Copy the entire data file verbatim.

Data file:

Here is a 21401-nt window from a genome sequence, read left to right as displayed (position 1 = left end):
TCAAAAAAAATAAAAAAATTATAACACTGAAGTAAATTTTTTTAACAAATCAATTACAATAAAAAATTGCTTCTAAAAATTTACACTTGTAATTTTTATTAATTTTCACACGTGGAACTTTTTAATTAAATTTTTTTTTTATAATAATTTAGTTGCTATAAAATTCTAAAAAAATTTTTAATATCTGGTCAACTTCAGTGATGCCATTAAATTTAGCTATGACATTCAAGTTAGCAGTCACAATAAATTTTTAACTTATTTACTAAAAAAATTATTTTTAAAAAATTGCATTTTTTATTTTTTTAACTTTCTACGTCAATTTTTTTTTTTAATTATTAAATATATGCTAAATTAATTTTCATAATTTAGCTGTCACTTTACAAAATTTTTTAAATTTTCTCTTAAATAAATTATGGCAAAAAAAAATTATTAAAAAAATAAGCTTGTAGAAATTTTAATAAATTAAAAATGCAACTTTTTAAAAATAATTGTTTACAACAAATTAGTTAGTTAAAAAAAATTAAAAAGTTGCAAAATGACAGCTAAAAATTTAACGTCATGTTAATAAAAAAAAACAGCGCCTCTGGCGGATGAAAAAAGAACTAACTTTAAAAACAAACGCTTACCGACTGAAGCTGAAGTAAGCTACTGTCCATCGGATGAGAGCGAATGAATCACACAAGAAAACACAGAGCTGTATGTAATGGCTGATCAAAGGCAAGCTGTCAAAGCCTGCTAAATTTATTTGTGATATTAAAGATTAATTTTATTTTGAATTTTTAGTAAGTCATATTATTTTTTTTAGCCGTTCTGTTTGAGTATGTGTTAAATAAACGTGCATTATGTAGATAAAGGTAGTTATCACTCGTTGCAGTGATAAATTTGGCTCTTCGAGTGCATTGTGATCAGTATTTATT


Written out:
Here is a 21401-nt window from a genome sequence, read left to right as displayed (position 1 = left end):
TCAAAAAAAATAAAAAAATTATAACACTGAAGTAAATTTTTTTAACAAATCAATTACAATAAAAAATTGCTTCTAAAAATTTACACTTGTAATTTTTATTAATTTTCACACGTGGAACTTTTTAATTAAATTTTTTTTTTATAATAATTTAGTTGCTATAAAATTCTAAAAAAATTTTTAATATCTGGTCAACTTCAGTGATGCCATTAAATTTAGCTATGACATTCAAGTTAGCAGTCACAATAAATTTTTAACTTATTTACTAAAAAAATTATTTTTAAAAAATTGCATTTTTTATTTTTTTAACTTTCTACGTCAATTTTTTTTTTTAATTATTAAATATATGCTAAATTAATTTTCATAATTTAGCTGTCACTTTACAAAATTTTTTAAATTTTCTCTTAAATAAATTATGGCAAAAAAAAATTATTAAAAAAATAAGCTTGTAGAAATTTTAATAAATTAAAAATGCAACTTTTTAAAAATAATTGTTTACAACAAATTAGTTAGTTAAAAAAAATTAAAAAGTTGCAAAATGACAGCTAAAAATTTAACGTCATGTTAATAAAAAAAAACAGCGCCTCTGGCGGATGAAAAAAGAACTAACTTTAAAAACAAACGCTTACCGACTGAAGCTGAAGTAAGCTACTGTCCATCGGATGAGAGCGAATGAATCACACAAGAAAACACAGAGCTGTATGTAATGGCTGATCAAAGGCAAGCTGTCAAAGCCTGCTAAATTTATTTGTGATATTAAAGATTAATTTTATTTTGAATTTTTAGTAAGTCATATTATTTTTTTTAGCCGTTCTGTTTGAGTATGTGTTAAATAAACGTGCATTATGTAGATAAAGGTAGTTATCACTCGTTGCAGTGATAAATTTGGCTCTTCGAGTGCATTGTGATCAGTATTTATT